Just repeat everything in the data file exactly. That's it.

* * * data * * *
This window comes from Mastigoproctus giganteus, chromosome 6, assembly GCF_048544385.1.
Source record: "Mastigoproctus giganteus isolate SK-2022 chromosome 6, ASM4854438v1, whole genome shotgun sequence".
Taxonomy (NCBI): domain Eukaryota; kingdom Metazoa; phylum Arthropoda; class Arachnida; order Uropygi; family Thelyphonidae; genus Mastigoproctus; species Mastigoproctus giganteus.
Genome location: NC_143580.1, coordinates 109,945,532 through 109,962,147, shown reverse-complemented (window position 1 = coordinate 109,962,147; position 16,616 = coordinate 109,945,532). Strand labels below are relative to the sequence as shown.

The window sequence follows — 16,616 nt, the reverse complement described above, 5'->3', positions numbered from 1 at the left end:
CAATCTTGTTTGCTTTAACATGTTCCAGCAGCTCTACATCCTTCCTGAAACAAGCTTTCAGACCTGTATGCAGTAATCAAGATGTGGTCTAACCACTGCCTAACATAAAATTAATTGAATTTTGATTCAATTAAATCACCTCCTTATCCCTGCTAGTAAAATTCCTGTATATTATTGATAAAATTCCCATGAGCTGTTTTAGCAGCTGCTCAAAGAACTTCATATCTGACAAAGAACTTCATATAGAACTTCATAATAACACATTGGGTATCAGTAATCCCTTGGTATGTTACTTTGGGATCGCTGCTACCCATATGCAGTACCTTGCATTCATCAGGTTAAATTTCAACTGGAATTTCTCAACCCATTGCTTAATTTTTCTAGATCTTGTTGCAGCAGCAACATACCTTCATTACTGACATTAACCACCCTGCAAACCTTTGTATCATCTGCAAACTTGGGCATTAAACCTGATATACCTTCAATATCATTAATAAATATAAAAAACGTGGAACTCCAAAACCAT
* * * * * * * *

This window comes from Mastigoproctus giganteus, chromosome 6, assembly GCF_048544385.1.
Source record: "Mastigoproctus giganteus isolate SK-2022 chromosome 6, ASM4854438v1, whole genome shotgun sequence".
Taxonomy (NCBI): domain Eukaryota; kingdom Metazoa; phylum Arthropoda; class Arachnida; order Uropygi; family Thelyphonidae; genus Mastigoproctus; species Mastigoproctus giganteus.
Genome location: NC_143580.1, coordinates 109,945,532 through 109,962,147, shown reverse-complemented (window position 1 = coordinate 109,962,147; position 16,616 = coordinate 109,945,532). Strand labels below are relative to the sequence as shown.

The window sequence follows — 16,616 nt, the reverse complement described above, 5'->3', positions numbered from 1 at the left end:
CAATCTTGTTTGCTTTAACATGTTCCAGCAGCTCTACATCCTTCCTGAAACAAGCTTTCAGACCTGTATGCAGTAATCAAGATGTGGTCTAACCACTGCCTAACATAAAATTAATTGAATTTTGATTCAATTAAATCACCTCCTTATCCCTGCTAGTAAAATTCCTGTATATTATTGATAAAATTCCCATGAGCTGTTTTAGCAGCTGCTCAAAGAACTTCATATCTGACAAAGAACTTCATATAGAACTTCATAATAACACATTGGGTATCAGTAATCCCTTGGTATGTTACTTTGGGATCGCTGCTACCCATATGCAGTACCTTGCATTCATCAGGTTAAATTTCAACTGGAATTTCTCAACCCATTGCTTAATTTTTCTAGATCTTGTTGCAGCAGCAACATACCTTCATTACTGACATTAACCACCCTGCAAACCTTTGTATCATCTGCAAACTTGGGCATTAAACCTGATATACCTTCAATATCATTAATAAATATAAAAAACGTGGAACTCCAAAACCAT